Then came an Indspire award in 2019 for "using modern pop music to strengthen Inuit culture and language and to promote the Inuit way of life to young people across Canada."

Then came plans for a third album, to be released in 2020.

She was a staunch activist for the Inuktitut language, and taught and delivered music across Indigenous and northern communities, encouraging youth to become musicians and follow their dreams.

She fiercely believed in the reincorporation of Inuit traditional tattooing, performed by elder women who use ivory or bone needles with ink and soot.

"Tattooing for Kelly was a way of life," Angoo says.

Fraser became an advocate for Inuit seal hunting, travelling to speak in New York at the United Nations as a guest of Minister of Crown-Indigenous Relations Carolyn Bennett.

She also advocated for the environment, spending most of November on the Sedna Epic Expedition, a 3,000-kilometre snorkel relay for climate change in the Northwest Passage.

Fraser came a long way from her birth Aug. 8, 1993, in Igloolik, Nunavut. She and her family later moved to Sanikiluaq, Nunavut — a community that, like many Inuit, suffered deep trauma from residential schools, industrialization, and a radical shift to their way of life.

"When she performed, she lived. She was the most beautiful person I ever saw." - Maxine Angoo, Fraser's sister

"My grandparents’ generations went from igloos to a town," Fraser told a Winnipeg audience in June 2019. "As a result, my mother became an alcoholic, and I was raised by my stepmother, who was a counsellor, and my father, who was a social worker."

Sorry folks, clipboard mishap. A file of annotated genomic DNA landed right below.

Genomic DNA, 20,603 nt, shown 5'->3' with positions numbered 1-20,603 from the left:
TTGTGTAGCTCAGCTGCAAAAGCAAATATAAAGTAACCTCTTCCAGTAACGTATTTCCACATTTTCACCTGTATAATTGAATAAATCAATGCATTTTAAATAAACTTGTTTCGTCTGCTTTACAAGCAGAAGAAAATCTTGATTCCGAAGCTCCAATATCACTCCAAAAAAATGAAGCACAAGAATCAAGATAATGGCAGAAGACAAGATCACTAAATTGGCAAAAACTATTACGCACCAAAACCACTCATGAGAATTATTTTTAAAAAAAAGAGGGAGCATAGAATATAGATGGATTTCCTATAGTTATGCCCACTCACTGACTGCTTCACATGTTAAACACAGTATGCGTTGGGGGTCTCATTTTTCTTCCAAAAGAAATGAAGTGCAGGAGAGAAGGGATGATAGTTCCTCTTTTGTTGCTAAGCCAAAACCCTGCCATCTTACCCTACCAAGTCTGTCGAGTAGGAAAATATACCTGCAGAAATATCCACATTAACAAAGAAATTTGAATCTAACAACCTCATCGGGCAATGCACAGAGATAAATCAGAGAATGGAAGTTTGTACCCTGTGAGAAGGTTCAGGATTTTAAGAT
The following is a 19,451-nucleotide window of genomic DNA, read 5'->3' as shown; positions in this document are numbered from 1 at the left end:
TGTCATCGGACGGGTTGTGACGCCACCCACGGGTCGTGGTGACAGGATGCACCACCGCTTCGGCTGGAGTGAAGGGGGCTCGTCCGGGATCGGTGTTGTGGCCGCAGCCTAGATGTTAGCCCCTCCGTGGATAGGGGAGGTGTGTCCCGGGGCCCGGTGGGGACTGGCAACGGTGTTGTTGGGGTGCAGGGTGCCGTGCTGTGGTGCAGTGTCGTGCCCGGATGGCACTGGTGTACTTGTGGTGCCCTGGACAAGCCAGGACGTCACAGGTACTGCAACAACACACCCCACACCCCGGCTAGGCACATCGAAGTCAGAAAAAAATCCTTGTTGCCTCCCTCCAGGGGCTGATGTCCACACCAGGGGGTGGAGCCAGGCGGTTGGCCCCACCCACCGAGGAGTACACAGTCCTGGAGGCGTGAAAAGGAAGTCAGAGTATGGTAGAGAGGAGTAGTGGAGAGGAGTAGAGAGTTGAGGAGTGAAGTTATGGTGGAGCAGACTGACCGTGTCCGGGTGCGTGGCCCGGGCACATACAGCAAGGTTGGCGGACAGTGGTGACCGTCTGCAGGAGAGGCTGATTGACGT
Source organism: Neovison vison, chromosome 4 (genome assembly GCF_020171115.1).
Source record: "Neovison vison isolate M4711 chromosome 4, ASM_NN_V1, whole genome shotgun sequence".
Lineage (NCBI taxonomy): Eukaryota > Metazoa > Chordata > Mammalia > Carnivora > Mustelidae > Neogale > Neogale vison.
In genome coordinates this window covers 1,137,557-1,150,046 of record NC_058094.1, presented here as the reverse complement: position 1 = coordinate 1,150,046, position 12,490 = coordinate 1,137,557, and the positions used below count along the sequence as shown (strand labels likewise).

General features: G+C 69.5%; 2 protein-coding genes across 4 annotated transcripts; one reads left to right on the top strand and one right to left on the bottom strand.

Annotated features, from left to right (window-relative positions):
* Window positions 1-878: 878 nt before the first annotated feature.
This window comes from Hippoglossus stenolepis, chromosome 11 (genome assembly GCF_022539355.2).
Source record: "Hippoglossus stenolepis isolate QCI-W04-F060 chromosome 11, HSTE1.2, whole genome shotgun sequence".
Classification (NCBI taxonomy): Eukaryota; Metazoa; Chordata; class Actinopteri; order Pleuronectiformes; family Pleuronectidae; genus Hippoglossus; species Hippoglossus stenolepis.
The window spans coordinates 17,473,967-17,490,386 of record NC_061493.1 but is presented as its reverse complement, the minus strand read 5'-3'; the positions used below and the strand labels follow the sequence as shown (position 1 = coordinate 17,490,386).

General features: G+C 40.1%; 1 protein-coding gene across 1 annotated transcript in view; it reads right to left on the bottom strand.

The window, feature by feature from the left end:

Later, her father died by suicide.

"My sisters and I sang his favourite Charlie Adams song at his funeral," Fraser said.

Music defined Fraser’s life.

"When she performed, she lived," Angoo says. "She was the most beautiful person I ever saw."

Fraser received the 2019 Indspire Award for “using modern pop music to strengthen Inuit culture and language and to promote the Inuit way of life to young people across Canada.” (Supplied)

Fraser received the 2019 Indspire Award for “using modern pop music to strengthen Inuit culture and language and to promote the Inuit way of life to young people across Canada.” (Supplied)

I later shared the stage with Fraser; she the singer, I the speaker. The thing I remember most is how she would find young people in the audience and speak to them after the show.

"I can’t sing," one young girl told her.

"I can’t sometimes either," Fraser told her with a laugh.

At 26, Fraser faced criticism, violence, and hate for bringing Inuit culture to the world — and gave it to it anyways.

Like her performance as Sedna, she is now under the water. But she will never be forgotten.

We will pray for you, Kelly.

You are beautiful.

You are powerful.

niigaan.sinclair@freepress.mb.ca

Niigaan Sinclair

Niigaan Sinclair
Columnist

Niigaan Sinclair is Anishinaabe and is a columnist at the Winnipeg Free Press.